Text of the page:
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Fulton County, GA, Election Official Can't Say How Many Absentee Ballots Were Printed: Audit Attorney

An attorney representing Georgia citizens who secured the right to review over 145,000 absentee ballots cast in Fulton County in November told the judge overseeing the case that a top county election official could not say how many absentee ballots were printed.

Plaintiff’s attorney Bob Cheeley told Judge Brian Amero on Friday that Fulton County Registration Chief Ralph Jones, during a pretrial deposition, estimated the county printed 20,000 absentee ballots through a vendor in the 10 days leading up to the election.

Jones could not give the attorney a precise number.

“So I asked for the invoice, during the deposition, for those ballots. … As of now, I don’t have the invoice yet, so we still don’t know if it’s 20,000 or some other number,” Cheeley told Amero.

“I asked Mr. Jones questions about chain of custody of those papers [ballots] and who was limited access to those papers because that’s very, very important that you keep that under close scrutiny,” the attorney continued.

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“And I asked him also how many of those papers were actually printed and sent out to voters, and he didn’t know.”

Cheeley further recounted that he queried Jones about whether any of the ballots were left over, but the official could not say.

The attorney told Amero he still doesn’t have answers to those questions from the county.

Cheeley told The Western Journal via email Wednesday that he had yet to receive those figures from the county concerning the ballots printed and used, or a copy of the printing invoice, despite the deposition of Jones taking place back on May 17.

“I have served a Request for Production of Documents for these in order to force the county to do so,” the lawyer wrote.

An independent report contracted by the Georgia State Election Board and released on Jan. 12 determined that there were many abnormalities in Fulton County’s November election, including some matters that involved Jones himself.

“There were persistent chain of custody issues throughout the entire absentee ballot processing system,” the report said.

It added that “the fact that ballots were delivered to State Farm Arena in unsecured mail carts is very concerning.”

“Protocol for securing ballots exists not only in securing the ballots themselves but also ensuring no ballot stuffing occurred,” it said.

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“The problem was exacerbated by poor managerial processes by Ralph Jones, who failed to do intake counts for provisional ballots.”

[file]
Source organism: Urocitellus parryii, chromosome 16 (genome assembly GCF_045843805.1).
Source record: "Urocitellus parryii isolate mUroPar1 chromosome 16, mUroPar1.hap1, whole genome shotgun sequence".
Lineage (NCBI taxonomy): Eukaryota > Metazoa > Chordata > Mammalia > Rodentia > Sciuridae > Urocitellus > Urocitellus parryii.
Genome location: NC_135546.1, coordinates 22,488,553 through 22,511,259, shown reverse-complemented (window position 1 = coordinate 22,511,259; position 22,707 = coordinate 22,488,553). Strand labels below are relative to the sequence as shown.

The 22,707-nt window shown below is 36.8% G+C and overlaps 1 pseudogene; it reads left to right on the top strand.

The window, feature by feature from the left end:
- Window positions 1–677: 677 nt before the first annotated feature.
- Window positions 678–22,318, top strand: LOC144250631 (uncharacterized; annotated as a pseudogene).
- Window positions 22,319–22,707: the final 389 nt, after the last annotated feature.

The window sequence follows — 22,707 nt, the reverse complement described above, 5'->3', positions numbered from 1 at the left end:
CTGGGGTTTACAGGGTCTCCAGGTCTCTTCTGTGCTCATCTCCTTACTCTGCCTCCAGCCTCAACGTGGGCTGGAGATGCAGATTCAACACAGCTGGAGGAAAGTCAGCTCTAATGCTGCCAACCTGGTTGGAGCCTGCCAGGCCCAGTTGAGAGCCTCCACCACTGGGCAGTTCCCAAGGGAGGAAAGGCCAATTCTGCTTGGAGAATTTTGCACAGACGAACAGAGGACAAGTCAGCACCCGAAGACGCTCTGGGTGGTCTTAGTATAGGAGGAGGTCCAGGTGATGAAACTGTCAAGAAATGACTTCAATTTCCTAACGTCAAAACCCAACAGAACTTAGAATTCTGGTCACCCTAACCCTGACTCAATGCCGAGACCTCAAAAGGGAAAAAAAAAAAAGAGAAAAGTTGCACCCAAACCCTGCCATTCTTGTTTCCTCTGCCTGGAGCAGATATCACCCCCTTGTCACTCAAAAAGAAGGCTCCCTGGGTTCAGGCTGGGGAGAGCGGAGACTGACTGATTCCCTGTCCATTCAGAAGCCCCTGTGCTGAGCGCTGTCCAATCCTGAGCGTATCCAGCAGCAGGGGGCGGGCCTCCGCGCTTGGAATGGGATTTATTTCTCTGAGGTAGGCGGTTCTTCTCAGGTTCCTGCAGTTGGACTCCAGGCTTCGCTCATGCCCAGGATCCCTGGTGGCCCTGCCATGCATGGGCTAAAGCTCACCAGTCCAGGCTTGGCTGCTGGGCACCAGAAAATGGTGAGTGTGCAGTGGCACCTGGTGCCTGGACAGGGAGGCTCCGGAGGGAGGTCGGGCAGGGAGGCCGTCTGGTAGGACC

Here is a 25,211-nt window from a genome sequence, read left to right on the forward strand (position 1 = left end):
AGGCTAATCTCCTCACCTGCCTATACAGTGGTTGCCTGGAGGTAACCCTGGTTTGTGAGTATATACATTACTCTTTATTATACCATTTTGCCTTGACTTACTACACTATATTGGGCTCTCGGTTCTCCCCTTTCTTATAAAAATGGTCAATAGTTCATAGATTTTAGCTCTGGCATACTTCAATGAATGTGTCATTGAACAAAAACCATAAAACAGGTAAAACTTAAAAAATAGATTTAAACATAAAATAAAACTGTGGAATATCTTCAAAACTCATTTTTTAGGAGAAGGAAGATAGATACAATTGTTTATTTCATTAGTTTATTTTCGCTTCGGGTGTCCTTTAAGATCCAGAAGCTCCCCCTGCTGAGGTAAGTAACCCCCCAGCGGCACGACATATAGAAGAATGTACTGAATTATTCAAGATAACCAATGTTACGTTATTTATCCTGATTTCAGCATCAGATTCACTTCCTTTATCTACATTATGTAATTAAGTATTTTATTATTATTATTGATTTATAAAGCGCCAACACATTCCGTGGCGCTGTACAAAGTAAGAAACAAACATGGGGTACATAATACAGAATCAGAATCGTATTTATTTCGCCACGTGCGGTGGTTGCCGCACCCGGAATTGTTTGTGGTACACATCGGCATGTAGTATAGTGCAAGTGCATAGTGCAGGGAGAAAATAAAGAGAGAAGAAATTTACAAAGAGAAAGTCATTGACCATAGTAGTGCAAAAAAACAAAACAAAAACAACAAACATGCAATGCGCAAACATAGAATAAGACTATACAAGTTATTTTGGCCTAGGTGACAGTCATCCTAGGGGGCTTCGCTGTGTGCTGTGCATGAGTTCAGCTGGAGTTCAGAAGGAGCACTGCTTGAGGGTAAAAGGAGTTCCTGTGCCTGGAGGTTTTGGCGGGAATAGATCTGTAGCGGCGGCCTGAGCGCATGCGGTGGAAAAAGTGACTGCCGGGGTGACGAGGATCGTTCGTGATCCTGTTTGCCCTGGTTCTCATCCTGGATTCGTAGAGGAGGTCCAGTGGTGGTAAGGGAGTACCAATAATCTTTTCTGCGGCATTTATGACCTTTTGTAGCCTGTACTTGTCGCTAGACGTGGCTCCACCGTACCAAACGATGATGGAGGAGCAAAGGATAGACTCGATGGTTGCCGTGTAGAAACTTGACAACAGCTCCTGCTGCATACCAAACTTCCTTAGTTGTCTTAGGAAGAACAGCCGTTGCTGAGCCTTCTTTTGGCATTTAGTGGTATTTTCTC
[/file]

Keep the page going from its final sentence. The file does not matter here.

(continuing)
The report also noted that some staff seemed to not understand that absentee ballots needed to be verified before they were counted.

While standing with election observers, “Jones had to intervene to stop a temporary staffer from moving a pile of recently-accepted but unverified absentee ballots into the stack going straight to State Farm Arena for scanning and counting.”

Do you find the county's apparent lack of knowledge of the number of absentee ballots printed troubling?

“Had Jones not been there with me [the election observer] to catch the mistake, it is safe to assume that those ballots would’ve been counted as if they had been verified.”

State Farm Arena in Atlanta is the location where poll watchers were told by election officials that counting had stopped for the day, only for surveillance video to reveal it resumed later in the night.

The report concluded that “the truth about what happened on the night of November 3rd between 10:30 PM and 11:52 PM [at State Farm Arena] continues to be elusive … but if the poll watchers are correct, then there is a serious problem.”

Amero has set a hearing for Friday to determine what protocols will be followed for the absentee ballot review and scanning.

He reaffirmed that petitioners will be able to both “inspect and scan absentee ballots.”

In the official results, President Joe Biden carried Georgia over former President Donald Trump by 11,779 votes, or 0.24 percent.

The Western Journal reached out to Jones and the Georgia Secretary of State’s Office for comment for this story but did not receive an immediate response.

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Randy DeSoto has written more than 1,000 articles for The Western Journal since he joined the company in 2015. He is a graduate of West Point and Regent University School of Law. He is the author of the book "We Hold These Truths" and screenwriter of the political documentary "I Want Your Money."
Randy DeSoto is the senior staff writer for The Western Journal. He wrote and was the assistant producer of the documentary film "I Want Your Money" about the perils of Big Government, comparing the presidencies of Ronald Reagan and Barack Obama. Randy is the author of the book "We Hold These Truths," which addresses how leaders have appealed to beliefs found in the Declaration of Independence at defining moments in our nation's history. He has been published in several political sites and newspapers.

Randy graduated from the United States Military Academy at West Point with a BS in political science and Regent University School of Law with a juris doctorate.
Birthplace
Harrisburg, Pennsylvania
Nationality
American
Honors/Awards
Graduated dean's list from West Point
Education
United States Military Academy at West Point, Regent University School of Law
Books Written
We Hold These Truths
Professional Memberships
Virginia and Pennsylvania state bars
Location
Phoenix, Arizona
Languages Spoken
English
Topics of Expertise
Politics, Entertainment, Faith




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